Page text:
In this novel set during World War II, Noel Bostock is a precocious 10-year-old boy who lives with his strong, intelligent godmother, Mattie. But his life changes dramatically when Mattie begins to exhibit signs of dementia, just as children are being evacuated from London under the threat of bombing. Noel is sent to the country to live with Vera Sedge, a middle-aged woman desperately trying to make ends meet, who only takes him in for the sake of the small government stipend she’ll receive. Vera plans to make some money by pretending to collect donations for the war effort, but her high-strung, panicky nature makes her fairly unsuccessful — until Noel shocks her by offering to help.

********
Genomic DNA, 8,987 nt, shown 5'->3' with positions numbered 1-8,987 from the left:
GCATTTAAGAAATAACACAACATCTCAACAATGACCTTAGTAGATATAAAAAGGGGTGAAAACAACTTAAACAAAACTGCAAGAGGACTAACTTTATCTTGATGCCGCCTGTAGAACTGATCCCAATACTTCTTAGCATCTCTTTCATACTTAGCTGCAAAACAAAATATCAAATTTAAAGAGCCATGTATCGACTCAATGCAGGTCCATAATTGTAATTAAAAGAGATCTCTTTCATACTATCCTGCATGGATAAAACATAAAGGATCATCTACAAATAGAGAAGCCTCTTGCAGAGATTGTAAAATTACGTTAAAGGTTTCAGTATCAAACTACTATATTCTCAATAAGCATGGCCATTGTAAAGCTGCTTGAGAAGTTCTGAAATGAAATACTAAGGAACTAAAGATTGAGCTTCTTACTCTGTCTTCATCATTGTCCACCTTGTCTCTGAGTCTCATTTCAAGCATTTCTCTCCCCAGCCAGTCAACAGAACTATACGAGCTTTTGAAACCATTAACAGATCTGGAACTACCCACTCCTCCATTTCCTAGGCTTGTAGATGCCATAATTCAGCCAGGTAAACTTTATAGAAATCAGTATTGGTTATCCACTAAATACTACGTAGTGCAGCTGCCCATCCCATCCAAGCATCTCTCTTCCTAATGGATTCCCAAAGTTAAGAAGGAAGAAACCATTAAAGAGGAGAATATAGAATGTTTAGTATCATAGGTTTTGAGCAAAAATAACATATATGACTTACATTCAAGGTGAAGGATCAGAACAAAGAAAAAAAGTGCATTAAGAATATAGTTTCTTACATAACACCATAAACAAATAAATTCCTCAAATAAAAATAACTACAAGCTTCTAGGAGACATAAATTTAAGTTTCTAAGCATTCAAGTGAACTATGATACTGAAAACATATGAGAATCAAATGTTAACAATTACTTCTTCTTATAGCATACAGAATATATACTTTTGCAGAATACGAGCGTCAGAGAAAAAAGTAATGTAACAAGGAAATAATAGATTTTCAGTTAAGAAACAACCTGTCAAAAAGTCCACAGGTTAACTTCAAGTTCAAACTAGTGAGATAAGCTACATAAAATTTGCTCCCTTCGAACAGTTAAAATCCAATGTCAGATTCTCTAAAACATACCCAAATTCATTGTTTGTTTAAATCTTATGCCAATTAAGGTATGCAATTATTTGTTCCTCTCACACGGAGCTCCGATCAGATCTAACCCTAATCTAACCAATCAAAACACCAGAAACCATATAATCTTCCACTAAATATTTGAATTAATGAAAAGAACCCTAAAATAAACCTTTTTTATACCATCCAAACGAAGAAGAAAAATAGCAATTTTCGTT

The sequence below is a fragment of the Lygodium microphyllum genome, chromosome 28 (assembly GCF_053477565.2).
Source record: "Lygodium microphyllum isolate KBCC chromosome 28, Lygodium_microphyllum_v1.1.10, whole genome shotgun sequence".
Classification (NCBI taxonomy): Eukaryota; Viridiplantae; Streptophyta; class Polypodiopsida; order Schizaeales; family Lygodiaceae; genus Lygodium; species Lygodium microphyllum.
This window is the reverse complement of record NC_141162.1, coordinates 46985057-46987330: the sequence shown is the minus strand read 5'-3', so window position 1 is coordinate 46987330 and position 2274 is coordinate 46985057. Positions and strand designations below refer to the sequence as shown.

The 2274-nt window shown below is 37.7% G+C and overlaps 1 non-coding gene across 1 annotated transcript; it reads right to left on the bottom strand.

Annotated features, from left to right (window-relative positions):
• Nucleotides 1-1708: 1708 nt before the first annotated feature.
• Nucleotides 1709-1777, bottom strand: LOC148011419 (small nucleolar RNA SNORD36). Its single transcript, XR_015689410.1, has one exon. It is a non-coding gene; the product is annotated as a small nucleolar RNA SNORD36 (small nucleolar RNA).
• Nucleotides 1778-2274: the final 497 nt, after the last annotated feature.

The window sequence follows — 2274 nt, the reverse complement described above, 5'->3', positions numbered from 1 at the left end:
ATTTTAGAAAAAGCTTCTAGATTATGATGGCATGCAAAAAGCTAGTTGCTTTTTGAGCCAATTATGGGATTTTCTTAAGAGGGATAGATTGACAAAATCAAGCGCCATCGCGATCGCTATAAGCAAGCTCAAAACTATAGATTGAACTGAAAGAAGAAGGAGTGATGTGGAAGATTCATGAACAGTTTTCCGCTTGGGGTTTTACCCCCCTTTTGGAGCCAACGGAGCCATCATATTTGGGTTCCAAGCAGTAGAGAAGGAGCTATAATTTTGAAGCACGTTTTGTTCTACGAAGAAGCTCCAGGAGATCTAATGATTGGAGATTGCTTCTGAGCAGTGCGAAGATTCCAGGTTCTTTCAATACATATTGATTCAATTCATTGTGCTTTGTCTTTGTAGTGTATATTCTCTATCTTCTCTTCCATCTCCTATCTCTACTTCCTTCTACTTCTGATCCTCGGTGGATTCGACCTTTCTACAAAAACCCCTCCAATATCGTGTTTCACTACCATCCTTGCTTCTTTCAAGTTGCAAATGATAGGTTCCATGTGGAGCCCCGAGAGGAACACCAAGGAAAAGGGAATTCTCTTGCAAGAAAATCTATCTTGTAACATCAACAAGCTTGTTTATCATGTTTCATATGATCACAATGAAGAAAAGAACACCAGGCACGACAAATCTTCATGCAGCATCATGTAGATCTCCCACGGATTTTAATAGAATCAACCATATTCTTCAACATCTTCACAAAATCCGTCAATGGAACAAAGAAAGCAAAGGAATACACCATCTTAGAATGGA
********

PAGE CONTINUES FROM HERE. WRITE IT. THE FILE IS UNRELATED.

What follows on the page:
I love a good World War II novel, and this is one of the most unique ones I’ve read so far. What makes it different is that the main characters are not heroes. In fact, what Vera and Noel do in this book is pretty despicable: they lie to people, playing on their feelings of patriotism and compassion, and steal their money. Even without their illegal scheme, neither character is particularly likable at first. But somehow this book peels back their layers and makes them understandable, even sympathetic. Both Vera and Noel are completely alone and very guarded as a result, but this novel shows them slowly coming closer together. I enjoy “found family” narratives, and this one definitely qualifies! So I would recommend this book to anyone who’s interested in the period or the premise.
Also, this book has no epigraph, but I’m fairly certain the title is from the W.H. Auden poem “As I Walked Out One Evening”: “You shall love your crooked neighbour / With your crooked heart.” Which perfectly sums up the theme of the book, in my opinion!